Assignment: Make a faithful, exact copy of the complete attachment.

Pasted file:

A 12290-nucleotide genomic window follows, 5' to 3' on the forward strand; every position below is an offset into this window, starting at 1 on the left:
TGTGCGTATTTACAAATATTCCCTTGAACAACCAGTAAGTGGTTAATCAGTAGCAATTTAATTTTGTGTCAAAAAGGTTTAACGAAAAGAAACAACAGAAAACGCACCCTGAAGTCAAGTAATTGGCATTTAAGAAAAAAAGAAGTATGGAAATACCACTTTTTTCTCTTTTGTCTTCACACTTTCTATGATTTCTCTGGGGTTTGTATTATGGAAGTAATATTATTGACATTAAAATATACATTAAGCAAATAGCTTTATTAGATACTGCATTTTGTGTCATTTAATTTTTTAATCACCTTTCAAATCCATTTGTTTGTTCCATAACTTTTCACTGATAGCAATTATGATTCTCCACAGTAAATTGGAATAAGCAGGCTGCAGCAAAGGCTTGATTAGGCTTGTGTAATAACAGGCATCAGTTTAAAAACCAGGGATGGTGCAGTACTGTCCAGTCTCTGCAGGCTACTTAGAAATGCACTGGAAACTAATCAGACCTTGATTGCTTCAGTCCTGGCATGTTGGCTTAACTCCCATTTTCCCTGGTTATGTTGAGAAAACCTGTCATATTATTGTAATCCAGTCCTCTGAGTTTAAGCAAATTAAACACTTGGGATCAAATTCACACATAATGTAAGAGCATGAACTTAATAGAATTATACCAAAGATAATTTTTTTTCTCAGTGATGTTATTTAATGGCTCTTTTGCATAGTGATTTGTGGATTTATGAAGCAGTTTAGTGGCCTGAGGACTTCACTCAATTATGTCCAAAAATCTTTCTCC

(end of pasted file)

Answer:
A 12290-nucleotide genomic window follows, 5' to 3' on the forward strand; every position below is an offset into this window, starting at 1 on the left:
TGTGCGTATTTACAAATATTCCCTTGAACAACCAGTAAGTGGTTAATCAGTAGCAATTTAATTTTGTGTCAAAAAGGTTTAACGAAAAGAAACAACAGAAAACGCACCCTGAAGTCAAGTAATTGGCATTTAAGAAAAAAAGAAGTATGGAAATACCACTTTTTTCTCTTTTGTCTTCACACTTTCTATGATTTCTCTGGGGTTTGTATTATGGAAGTAATATTATTGACATTAAAATATACATTAAGCAAATAGCTTTATTAGATACTGCATTTTGTGTCATTTAATTTTTTAATCACCTTTCAAATCCATTTGTTTGTTCCATAACTTTTCACTGATAGCAATTATGATTCTCCACAGTAAATTGGAATAAGCAGGCTGCAGCAAAGGCTTGATTAGGCTTGTGTAATAACAGGCATCAGTTTAAAAACCAGGGATGGTGCAGTACTGTCCAGTCTCTGCAGGCTACTTAGAAATGCACTGGAAACTAATCAGACCTTGATTGCTTCAGTCCTGGCATGTTGGCTTAACTCCCATTTTCCCTGGTTATGTTGAGAAAACCTGTCATATTATTGTAATCCAGTCCTCTGAGTTTAAGCAAATTAAACACTTGGGATCAAATTCACACATAATGTAAGAGCATGAACTTAATAGAATTATACCAAAGATAATTTTTTTTCTCAGTGATGTTATTTAATGGCTCTTTTGCATAGTGATTTGTGGATTTATGAAGCAGTTTAGTGGCCTGAGGACTTCACTCAATTATGTCCAAAAATCTTTCTCC